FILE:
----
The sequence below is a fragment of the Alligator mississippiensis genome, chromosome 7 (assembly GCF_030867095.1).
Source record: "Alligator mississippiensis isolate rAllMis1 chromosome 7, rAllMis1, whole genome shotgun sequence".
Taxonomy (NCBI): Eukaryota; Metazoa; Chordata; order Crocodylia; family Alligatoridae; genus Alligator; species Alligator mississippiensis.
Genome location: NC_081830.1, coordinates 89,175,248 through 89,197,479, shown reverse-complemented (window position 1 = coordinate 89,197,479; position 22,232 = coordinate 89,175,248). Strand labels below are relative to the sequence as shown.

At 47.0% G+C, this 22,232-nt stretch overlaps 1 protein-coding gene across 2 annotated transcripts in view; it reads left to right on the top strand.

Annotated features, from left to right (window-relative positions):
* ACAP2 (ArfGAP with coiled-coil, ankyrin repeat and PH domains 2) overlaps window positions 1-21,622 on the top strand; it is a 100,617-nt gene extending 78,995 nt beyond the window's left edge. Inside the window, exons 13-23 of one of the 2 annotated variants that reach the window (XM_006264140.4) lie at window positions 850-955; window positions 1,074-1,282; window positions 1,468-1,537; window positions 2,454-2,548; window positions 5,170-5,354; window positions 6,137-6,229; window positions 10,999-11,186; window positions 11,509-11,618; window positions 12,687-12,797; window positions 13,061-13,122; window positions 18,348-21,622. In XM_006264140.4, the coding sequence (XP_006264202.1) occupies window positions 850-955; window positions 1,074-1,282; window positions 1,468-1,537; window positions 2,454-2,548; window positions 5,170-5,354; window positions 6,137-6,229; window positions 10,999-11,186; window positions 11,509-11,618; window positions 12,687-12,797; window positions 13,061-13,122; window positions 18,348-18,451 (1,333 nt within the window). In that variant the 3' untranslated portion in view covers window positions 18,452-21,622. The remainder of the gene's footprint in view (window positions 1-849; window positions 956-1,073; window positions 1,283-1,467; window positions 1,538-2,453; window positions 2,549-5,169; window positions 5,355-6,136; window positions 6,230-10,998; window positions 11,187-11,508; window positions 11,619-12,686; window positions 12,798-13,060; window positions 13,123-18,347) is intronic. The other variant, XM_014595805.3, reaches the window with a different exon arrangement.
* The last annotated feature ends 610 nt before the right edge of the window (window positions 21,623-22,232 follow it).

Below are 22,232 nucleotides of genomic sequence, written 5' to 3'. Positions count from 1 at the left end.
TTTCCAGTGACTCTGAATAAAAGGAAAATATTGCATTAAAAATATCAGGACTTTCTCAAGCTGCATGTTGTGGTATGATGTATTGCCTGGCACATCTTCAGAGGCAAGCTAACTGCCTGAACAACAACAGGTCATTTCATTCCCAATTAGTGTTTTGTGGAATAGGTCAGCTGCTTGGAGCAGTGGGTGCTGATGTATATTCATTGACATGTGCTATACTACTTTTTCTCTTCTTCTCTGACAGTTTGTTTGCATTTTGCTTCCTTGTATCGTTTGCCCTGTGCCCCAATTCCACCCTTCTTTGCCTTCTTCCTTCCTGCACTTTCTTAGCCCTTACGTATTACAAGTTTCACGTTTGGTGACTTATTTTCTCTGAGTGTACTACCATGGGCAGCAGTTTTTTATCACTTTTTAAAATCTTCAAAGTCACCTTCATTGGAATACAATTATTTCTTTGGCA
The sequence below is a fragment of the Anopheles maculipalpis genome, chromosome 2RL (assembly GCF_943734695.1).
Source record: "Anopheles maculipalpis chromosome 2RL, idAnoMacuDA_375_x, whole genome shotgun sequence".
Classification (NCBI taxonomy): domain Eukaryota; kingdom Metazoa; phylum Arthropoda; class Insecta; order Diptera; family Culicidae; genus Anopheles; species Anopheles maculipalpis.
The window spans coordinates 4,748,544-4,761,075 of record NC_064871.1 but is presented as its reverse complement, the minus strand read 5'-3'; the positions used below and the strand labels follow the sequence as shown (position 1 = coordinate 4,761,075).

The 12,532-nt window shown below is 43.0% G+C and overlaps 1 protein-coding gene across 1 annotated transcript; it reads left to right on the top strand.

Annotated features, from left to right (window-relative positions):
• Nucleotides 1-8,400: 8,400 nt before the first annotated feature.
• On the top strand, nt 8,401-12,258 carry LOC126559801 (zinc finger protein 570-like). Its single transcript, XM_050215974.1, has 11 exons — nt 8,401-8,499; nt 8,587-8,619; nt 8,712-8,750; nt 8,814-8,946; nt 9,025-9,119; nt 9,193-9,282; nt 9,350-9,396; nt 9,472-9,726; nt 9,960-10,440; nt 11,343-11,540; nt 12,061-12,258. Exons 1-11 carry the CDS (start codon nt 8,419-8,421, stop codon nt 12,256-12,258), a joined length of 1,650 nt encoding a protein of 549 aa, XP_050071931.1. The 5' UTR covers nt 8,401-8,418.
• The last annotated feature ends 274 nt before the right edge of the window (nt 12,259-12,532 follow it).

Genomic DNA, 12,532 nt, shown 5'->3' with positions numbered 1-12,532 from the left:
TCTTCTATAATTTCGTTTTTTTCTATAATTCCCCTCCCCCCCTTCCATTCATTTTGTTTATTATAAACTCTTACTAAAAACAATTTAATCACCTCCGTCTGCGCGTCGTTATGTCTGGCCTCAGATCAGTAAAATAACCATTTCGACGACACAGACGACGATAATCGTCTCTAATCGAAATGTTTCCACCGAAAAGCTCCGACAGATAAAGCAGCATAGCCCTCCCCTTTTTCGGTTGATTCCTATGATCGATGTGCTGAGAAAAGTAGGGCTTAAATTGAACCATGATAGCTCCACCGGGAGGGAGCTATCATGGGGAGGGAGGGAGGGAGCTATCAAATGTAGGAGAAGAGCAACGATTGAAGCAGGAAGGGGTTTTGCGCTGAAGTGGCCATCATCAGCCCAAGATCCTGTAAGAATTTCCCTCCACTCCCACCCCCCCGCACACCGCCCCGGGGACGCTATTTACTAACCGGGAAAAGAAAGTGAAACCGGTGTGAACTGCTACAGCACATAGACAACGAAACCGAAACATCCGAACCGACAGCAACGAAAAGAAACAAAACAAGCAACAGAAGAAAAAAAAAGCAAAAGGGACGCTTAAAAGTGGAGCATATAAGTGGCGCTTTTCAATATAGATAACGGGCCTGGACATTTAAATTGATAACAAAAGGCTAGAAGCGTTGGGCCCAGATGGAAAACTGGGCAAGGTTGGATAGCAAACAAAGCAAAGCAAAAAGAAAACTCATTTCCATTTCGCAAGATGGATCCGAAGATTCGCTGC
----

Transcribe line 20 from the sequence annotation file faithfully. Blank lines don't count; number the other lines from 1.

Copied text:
Genomic DNA, 12,532 nt, shown 5'->3' with positions numbered 1-12,532 from the left: